When you’re watching a video, can you ever tell that, at times, the camera is completely still while at other times it’s following the action and moving around? It’s okay if you say no. It can be hard to realize the different types of camera movements until you truly look. There are quite a few actually, and it helps to understand all of them in order to decide which ones you want to use in your video.
Stationary refers to a camera staying locked in a certain position so that the action of the video is the only moving piece. This could mean that the camera is either locked onto a tripod (most likely the case), or maybe resting on a table or something that will keep it from moving.
This position is really good for keeping the focus on the action occurring within the frame. An interview or any video with someone reading off of a teleprompter works best with this movement.
This is holding a camera with certain equipment that takes the shakiness that would generally come from using it out of the picture. This allows for a camera operator to walk around a scene or action and capture a lot while moving the camera, producing a beautifully fluid look.
This is helpful if you need to follow someone walking/moving or to help show a lot without having to cut between multiple stationary shots.
This refers to literally holding the camera in your hands while shooting footage. A camera is very sensitive to even the smallest of movements, so when hands are involved, there’s a slight (or sometimes greater) shake to the frame.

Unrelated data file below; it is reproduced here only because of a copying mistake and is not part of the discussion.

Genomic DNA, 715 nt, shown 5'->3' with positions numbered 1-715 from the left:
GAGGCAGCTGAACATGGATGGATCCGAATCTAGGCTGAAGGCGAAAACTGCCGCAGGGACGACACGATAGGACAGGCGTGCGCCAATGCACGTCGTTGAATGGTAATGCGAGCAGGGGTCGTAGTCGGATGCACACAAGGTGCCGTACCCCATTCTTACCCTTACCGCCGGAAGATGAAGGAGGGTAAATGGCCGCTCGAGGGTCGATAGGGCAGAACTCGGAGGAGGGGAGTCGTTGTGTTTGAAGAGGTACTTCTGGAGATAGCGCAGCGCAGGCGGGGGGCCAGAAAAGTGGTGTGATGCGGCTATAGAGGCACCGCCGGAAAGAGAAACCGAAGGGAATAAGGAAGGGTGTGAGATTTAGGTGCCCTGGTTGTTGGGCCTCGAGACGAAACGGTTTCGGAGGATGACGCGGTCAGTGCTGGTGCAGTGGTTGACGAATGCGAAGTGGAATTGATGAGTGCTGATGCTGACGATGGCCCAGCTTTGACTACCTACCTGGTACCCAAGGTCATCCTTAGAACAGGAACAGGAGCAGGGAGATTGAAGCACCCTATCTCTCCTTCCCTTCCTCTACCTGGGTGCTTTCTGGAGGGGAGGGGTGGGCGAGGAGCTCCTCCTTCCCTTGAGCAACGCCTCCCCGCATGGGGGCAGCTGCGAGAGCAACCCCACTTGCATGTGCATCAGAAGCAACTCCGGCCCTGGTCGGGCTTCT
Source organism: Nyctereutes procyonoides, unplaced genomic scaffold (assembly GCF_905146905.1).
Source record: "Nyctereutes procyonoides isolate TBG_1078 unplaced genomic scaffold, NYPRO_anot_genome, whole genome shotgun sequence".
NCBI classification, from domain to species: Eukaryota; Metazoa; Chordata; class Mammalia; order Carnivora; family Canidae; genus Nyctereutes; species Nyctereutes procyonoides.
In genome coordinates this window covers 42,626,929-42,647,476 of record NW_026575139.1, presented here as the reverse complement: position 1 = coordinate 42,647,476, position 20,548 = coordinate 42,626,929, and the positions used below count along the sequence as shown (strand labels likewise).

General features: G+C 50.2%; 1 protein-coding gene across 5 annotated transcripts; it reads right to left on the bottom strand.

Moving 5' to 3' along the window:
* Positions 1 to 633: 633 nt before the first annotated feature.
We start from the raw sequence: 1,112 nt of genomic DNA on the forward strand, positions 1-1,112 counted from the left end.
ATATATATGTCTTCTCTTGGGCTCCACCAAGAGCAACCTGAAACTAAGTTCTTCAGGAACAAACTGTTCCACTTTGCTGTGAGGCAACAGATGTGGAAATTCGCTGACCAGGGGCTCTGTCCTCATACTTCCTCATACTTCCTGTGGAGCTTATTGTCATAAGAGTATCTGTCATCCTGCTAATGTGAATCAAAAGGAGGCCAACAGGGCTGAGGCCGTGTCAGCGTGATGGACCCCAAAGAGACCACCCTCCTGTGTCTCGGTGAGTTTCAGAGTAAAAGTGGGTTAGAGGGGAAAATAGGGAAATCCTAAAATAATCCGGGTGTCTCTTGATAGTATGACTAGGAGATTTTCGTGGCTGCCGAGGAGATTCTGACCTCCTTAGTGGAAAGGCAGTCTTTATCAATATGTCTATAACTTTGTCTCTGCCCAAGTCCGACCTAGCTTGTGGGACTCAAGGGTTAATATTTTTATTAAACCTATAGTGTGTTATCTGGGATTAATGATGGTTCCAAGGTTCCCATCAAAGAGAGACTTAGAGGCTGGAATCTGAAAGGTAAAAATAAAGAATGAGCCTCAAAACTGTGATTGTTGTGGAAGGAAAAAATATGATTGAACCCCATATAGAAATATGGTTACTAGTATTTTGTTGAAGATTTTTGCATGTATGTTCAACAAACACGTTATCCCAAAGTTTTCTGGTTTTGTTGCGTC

It’s not meant to provide the same feel as a steadicam. In fact, this type of movement really raises the viewers’ awareness to the fact that there’s a camera present. Typically, we prefer to focus on what’s happening within the frame, but that shake draws people into the idea that what they are watching was created by someone. This type of movement is great for Viral Videos or action scenes.
Other options include panning, zooming, tilting, and these can certainly be combined with stationary, steadicam, or hand held movements. Panning refers to physically moving the camera to the left or right and vice versa. Zooming means zooming in or out the frame. Tilting is physically moving the camera up or down.
To better understand this, think of your head as the camera. When you move it to the left or right, you are panning. When you’re moving your head up or down, you are tilting. And so on.
Another movement to consider is dollying. Dollying is moving a stationary camera along a track. This means you can capture a stationary shot and then start moving along the track and achieve a steadicam look.
There are no right or wrong choices when picking camera movements for your video. The most important thing is that the choices make sense within the context of your video. Also keep in mind what other equipment will be needed for the shoot. If your camera is moving around, will it have enough room to do so? And what if you’re using a teleprompter? With equipment like that, it’s probably in your best interest to stick with the stationary choice. If you want more movement thrown in, then add a second camera in order to get some of those movement shots.
For example, with our shoot at Brockton Hospital, one camera remained stationary, focusing on a medium close-up, while a second camera was moved around by a camera operator, capturing B-Roll. For Arianna Skincare, on the other hand, one stationary camera was used for her initial interview and then a steadicam was used separately to capture B-Roll of her cooking, walking around the Boston Commons, and so on. This was chosen to lend the video a soft movement that fit the feel of the initial interview. Also, at Brockton, we only had the duration of the interview to capture all of the footage needed, so a second camera was necessary due to the time constraints.
As you can see, camera movements really depends on the situation. Now knowing all of your options, you can consciously understand your camera movement choices with your next video project!